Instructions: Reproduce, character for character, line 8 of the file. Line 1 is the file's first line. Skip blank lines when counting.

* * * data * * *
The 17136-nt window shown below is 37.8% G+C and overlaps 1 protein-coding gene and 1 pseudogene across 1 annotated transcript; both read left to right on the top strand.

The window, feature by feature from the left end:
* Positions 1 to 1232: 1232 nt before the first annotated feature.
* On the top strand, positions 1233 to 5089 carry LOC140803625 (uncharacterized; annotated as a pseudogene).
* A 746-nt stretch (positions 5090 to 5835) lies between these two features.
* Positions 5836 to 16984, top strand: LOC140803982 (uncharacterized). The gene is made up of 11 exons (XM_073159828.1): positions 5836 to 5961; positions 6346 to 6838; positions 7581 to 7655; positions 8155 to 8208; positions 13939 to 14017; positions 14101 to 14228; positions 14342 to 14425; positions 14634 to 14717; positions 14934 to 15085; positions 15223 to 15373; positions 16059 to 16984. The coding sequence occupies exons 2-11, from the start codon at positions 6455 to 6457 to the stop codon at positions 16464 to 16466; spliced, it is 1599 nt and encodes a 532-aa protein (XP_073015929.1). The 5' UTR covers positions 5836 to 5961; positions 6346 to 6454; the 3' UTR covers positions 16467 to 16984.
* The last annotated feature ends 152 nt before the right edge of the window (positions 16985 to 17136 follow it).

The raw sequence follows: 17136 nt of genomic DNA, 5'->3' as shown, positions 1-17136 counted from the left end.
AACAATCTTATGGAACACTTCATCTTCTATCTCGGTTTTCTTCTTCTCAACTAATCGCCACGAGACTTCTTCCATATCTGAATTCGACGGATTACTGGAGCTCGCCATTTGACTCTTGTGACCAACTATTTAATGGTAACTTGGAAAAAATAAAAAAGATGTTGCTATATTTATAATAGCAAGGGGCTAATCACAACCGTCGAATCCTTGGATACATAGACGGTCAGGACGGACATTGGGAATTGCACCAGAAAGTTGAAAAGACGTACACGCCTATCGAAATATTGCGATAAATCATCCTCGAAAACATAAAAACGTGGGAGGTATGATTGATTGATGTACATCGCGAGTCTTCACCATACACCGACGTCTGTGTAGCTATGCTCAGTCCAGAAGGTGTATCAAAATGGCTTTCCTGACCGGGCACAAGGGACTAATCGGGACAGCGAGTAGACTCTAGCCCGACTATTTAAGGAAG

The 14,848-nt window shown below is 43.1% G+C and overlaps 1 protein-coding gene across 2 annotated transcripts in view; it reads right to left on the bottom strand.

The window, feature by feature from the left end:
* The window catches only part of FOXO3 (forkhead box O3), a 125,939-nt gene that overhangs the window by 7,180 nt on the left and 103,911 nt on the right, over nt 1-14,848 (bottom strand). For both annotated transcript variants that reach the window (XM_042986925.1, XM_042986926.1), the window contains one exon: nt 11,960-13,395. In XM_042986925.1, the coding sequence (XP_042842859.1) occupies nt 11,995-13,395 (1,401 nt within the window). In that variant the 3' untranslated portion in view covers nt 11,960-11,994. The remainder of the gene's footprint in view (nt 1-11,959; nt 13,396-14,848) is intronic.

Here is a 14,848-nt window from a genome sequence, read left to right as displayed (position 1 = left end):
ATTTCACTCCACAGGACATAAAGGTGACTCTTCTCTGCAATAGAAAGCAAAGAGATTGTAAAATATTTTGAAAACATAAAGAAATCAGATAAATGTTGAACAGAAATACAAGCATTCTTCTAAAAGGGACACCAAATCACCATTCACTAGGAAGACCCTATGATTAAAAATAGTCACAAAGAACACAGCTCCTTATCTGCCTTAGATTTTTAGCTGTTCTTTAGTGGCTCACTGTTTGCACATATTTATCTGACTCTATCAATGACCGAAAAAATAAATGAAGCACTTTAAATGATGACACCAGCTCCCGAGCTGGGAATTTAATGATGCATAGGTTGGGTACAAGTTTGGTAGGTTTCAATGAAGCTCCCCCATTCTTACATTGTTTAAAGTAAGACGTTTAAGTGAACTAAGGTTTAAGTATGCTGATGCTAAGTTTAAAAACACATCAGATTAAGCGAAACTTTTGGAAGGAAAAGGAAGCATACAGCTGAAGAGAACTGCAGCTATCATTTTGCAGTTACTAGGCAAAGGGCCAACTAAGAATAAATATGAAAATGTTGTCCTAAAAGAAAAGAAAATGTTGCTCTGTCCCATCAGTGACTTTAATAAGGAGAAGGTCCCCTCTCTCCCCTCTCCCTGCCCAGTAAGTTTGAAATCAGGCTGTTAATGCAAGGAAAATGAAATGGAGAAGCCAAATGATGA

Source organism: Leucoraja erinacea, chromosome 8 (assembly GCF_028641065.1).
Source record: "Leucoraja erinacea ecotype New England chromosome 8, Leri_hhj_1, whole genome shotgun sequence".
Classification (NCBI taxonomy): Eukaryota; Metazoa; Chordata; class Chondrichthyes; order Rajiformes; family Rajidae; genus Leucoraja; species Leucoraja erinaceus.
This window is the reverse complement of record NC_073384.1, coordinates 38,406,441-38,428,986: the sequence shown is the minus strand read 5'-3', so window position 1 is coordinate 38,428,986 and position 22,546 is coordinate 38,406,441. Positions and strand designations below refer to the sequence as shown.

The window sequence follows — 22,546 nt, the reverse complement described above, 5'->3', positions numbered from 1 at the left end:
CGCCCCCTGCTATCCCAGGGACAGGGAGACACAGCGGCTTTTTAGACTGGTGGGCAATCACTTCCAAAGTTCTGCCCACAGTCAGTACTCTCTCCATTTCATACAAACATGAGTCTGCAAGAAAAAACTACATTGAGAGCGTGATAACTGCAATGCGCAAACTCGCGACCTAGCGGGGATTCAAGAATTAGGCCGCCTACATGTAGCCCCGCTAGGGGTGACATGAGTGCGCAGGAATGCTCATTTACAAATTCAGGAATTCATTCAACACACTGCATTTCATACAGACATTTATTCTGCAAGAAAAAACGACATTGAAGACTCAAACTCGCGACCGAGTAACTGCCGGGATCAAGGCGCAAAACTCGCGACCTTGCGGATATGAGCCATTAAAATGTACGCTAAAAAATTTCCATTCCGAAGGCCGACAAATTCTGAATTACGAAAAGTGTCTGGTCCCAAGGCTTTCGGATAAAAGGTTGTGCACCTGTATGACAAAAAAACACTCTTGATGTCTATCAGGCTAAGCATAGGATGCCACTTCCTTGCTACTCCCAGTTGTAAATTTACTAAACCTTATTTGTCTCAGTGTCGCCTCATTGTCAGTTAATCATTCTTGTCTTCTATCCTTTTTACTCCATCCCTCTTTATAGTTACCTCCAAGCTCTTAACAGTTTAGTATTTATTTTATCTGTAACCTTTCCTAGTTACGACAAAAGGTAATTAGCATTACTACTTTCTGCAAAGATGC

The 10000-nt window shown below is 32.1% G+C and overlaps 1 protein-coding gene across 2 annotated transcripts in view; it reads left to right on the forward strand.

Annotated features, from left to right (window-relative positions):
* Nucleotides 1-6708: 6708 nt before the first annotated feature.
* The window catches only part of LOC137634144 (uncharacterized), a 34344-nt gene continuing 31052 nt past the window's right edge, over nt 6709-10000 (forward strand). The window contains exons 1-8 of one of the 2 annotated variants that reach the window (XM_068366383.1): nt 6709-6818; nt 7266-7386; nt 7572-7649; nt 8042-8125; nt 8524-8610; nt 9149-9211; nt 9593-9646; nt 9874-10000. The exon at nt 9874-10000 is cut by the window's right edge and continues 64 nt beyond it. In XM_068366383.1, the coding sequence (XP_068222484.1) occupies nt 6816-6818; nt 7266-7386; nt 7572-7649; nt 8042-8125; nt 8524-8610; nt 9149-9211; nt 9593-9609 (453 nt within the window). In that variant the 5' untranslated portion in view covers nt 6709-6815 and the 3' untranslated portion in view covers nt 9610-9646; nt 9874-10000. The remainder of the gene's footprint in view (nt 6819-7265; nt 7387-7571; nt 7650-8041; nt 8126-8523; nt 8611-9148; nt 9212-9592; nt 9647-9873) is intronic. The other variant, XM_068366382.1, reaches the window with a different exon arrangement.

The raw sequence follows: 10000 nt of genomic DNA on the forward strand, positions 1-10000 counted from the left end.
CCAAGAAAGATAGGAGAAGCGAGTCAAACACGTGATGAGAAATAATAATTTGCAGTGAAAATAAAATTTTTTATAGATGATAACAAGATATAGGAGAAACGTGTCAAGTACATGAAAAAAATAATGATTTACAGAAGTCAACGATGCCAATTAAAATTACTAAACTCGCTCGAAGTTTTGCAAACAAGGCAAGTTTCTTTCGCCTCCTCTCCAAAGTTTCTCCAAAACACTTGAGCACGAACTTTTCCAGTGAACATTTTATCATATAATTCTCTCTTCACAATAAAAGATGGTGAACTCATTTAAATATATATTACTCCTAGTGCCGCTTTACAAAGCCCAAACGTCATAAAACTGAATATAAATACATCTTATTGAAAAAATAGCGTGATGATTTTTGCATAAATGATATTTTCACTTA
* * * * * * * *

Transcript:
The raw sequence follows: 17136 nt of genomic DNA, 5'->3' as shown, positions 1-17136 counted from the left end.